temporary workers

Owensboro NAACP Facebook page

An Owensboro man says he was fired after reporting racial discrimination by a co-worker.

Jamar Jackson, an African-American told the local NAACP that he was fired after being called the n-word by a coworker, who is white, while working at a local Walmart.

  

Owensboro NAACP President Rhondalyn Randolph said her office has received three similar allegations this year about hate speech made while on the job.


Laura Elizabeth Pohl/Bread for the World

Kentucky Senator Rand Paul is sponsoring legislation that would reduce paperwork and streamline worker visa programs used by U.S. farmers. The Bowling Green Republican said the measure would be a major help for the commonwealth’s agriculture industry.

The bill would make it easier for farmers to apply for H-2A and H-2B visas used to employ temporary workers from other countries. Those work permits are often used in the equine, livestock, agriculture, and dairy industries.


Becca Schimmel

Temporary work is the fastest growing industry in Kentucky. Clerical work may come to mind when you think about temporary agencies, but that’s a bit of a misnomer these days. An increasing number of manufacturing positions are being filled by temporary agencies.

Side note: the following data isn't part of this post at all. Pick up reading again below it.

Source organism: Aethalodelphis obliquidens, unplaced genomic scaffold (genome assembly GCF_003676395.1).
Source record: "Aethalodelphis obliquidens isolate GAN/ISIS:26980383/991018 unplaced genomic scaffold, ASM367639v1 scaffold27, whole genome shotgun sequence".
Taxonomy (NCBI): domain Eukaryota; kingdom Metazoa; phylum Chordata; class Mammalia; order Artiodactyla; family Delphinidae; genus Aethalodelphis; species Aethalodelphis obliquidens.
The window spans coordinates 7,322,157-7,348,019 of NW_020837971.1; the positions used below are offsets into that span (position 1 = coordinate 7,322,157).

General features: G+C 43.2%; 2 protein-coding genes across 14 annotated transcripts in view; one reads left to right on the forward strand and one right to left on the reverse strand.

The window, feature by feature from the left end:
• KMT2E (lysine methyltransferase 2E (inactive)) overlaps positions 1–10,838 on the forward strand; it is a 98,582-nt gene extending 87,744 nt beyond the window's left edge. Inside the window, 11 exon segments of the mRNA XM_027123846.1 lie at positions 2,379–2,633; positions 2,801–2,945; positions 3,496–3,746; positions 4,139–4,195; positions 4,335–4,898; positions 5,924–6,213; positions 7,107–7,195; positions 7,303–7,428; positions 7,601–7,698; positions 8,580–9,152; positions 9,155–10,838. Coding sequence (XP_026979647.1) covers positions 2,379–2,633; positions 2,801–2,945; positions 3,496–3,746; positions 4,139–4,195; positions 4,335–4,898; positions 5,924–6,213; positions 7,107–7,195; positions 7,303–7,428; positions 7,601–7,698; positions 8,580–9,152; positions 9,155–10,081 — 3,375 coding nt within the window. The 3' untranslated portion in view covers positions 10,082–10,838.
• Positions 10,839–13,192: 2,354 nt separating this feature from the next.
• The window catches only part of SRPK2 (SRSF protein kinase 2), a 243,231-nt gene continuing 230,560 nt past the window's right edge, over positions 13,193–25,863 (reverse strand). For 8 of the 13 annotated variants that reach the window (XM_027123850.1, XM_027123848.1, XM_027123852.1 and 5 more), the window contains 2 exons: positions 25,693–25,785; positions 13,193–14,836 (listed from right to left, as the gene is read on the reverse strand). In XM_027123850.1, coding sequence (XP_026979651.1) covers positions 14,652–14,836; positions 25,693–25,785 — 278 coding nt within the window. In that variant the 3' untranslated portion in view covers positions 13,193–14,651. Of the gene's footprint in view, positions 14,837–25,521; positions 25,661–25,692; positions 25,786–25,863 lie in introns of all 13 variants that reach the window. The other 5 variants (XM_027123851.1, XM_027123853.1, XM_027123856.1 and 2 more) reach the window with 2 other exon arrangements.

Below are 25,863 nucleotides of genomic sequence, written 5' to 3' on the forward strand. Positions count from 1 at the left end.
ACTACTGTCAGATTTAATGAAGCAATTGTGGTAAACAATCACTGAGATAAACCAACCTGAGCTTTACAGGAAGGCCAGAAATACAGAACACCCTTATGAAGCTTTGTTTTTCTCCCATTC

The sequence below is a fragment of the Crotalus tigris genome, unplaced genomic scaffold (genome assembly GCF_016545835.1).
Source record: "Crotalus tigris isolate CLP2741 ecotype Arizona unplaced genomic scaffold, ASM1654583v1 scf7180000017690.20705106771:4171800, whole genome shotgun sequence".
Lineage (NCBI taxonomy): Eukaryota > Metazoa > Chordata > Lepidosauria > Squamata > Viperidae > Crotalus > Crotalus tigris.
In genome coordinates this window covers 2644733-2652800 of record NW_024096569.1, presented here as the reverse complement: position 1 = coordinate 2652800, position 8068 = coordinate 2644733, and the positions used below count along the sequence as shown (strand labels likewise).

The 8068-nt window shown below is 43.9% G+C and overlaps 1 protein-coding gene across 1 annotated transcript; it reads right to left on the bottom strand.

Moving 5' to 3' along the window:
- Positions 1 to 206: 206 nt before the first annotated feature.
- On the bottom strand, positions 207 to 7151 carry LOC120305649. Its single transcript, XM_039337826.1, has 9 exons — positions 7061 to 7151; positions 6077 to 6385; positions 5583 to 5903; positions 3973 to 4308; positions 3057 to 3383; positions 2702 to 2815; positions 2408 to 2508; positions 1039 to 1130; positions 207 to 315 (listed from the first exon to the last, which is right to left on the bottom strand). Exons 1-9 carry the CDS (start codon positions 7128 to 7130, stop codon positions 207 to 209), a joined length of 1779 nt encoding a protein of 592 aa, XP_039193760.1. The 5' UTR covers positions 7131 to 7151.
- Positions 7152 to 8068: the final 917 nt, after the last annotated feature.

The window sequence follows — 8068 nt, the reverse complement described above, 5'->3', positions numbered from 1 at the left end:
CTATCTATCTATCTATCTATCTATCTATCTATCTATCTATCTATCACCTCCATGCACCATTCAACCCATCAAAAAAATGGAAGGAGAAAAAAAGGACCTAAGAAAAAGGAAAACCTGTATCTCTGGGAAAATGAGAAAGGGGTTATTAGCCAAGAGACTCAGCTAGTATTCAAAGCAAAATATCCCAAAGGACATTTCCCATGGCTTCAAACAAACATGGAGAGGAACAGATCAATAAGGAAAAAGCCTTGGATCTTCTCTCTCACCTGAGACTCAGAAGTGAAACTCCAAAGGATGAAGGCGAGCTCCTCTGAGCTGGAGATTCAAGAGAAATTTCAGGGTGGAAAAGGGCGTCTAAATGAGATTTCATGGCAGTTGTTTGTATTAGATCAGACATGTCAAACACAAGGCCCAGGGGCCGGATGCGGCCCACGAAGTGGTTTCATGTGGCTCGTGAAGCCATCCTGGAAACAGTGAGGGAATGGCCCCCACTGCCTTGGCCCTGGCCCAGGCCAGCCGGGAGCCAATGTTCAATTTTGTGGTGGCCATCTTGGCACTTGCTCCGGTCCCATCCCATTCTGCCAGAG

At Quality Personnel in Bowling Green, a marquee advertises the most recent job openings. One of those is for an automotive supplier, just what Aaron Rinehart is seeking. When he moved from Ohio to Kentucky, he said that he used the same agency to find work. Rinehart said he understands why most factories only hire through temp agencies, but he feels it still hurts the people who want full-time work.

“Not much of a choice really. It’s hard to get on anywhere full time now a days, companies don’t wanna just hire people through the door. So the only way to get on now a days is to go through a temp agency, and put your 90 days of work in, and basically just hope you get hired on after that,” Rinehart said.


Temporary workers are needed for this year's Kentucky State Fair, and applications will be accepted starting Monday. The Courier-Journal says positions include maintenance staff, grounds, housekeeping, admission gate keepers, tour guides and tram drivers.